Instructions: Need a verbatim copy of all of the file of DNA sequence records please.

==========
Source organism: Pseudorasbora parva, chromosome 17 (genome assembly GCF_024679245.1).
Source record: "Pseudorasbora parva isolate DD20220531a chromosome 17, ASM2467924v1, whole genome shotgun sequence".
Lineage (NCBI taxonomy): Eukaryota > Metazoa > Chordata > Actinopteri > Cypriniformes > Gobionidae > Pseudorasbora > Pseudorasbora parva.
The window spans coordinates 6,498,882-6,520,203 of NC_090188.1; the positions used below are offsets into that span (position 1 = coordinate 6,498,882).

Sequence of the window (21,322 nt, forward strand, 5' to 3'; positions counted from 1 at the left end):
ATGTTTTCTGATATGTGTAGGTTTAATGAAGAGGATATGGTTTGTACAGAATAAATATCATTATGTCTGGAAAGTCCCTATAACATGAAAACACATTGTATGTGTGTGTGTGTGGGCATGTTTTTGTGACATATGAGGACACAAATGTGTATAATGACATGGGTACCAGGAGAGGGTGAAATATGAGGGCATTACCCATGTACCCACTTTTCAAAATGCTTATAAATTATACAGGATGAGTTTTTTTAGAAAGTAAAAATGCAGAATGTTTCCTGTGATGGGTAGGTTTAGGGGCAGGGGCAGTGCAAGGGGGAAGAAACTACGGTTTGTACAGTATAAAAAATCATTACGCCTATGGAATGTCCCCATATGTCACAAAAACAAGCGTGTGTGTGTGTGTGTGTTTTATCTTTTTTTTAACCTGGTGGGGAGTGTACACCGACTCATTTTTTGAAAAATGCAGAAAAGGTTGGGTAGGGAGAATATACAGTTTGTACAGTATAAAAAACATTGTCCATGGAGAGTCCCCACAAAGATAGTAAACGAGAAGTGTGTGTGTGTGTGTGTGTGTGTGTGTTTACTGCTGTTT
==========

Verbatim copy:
Source organism: Pseudorasbora parva, chromosome 17 (genome assembly GCF_024679245.1).
Source record: "Pseudorasbora parva isolate DD20220531a chromosome 17, ASM2467924v1, whole genome shotgun sequence".
Lineage (NCBI taxonomy): Eukaryota > Metazoa > Chordata > Actinopteri > Cypriniformes > Gobionidae > Pseudorasbora > Pseudorasbora parva.
The window spans coordinates 6,498,882-6,520,203 of NC_090188.1; the positions used below are offsets into that span (position 1 = coordinate 6,498,882).

Sequence of the window (21,322 nt, forward strand, 5' to 3'; positions counted from 1 at the left end):
ATGTTTTCTGATATGTGTAGGTTTAATGAAGAGGATATGGTTTGTACAGAATAAATATCATTATGTCTGGAAAGTCCCTATAACATGAAAACACATTGTATGTGTGTGTGTGTGGGCATGTTTTTGTGACATATGAGGACACAAATGTGTATAATGACATGGGTACCAGGAGAGGGTGAAATATGAGGGCATTACCCATGTACCCACTTTTCAAAATGCTTATAAATTATACAGGATGAGTTTTTTTAGAAAGTAAAAATGCAGAATGTTTCCTGTGATGGGTAGGTTTAGGGGCAGGGGCAGTGCAAGGGGGAAGAAACTACGGTTTGTACAGTATAAAAAATCATTACGCCTATGGAATGTCCCCATATGTCACAAAAACAAGCGTGTGTGTGTGTGTGTGTTTTATCTTTTTTTTAACCTGGTGGGGAGTGTACACCGACTCATTTTTTGAAAAATGCAGAAAAGGTTGGGTAGGGAGAATATACAGTTTGTACAGTATAAAAAACATTGTCCATGGAGAGTCCCCACAAAGATAGTAAACGAGAAGTGTGTGTGTGTGTGTGTGTGTGTGTGTTTACTGCTGTTT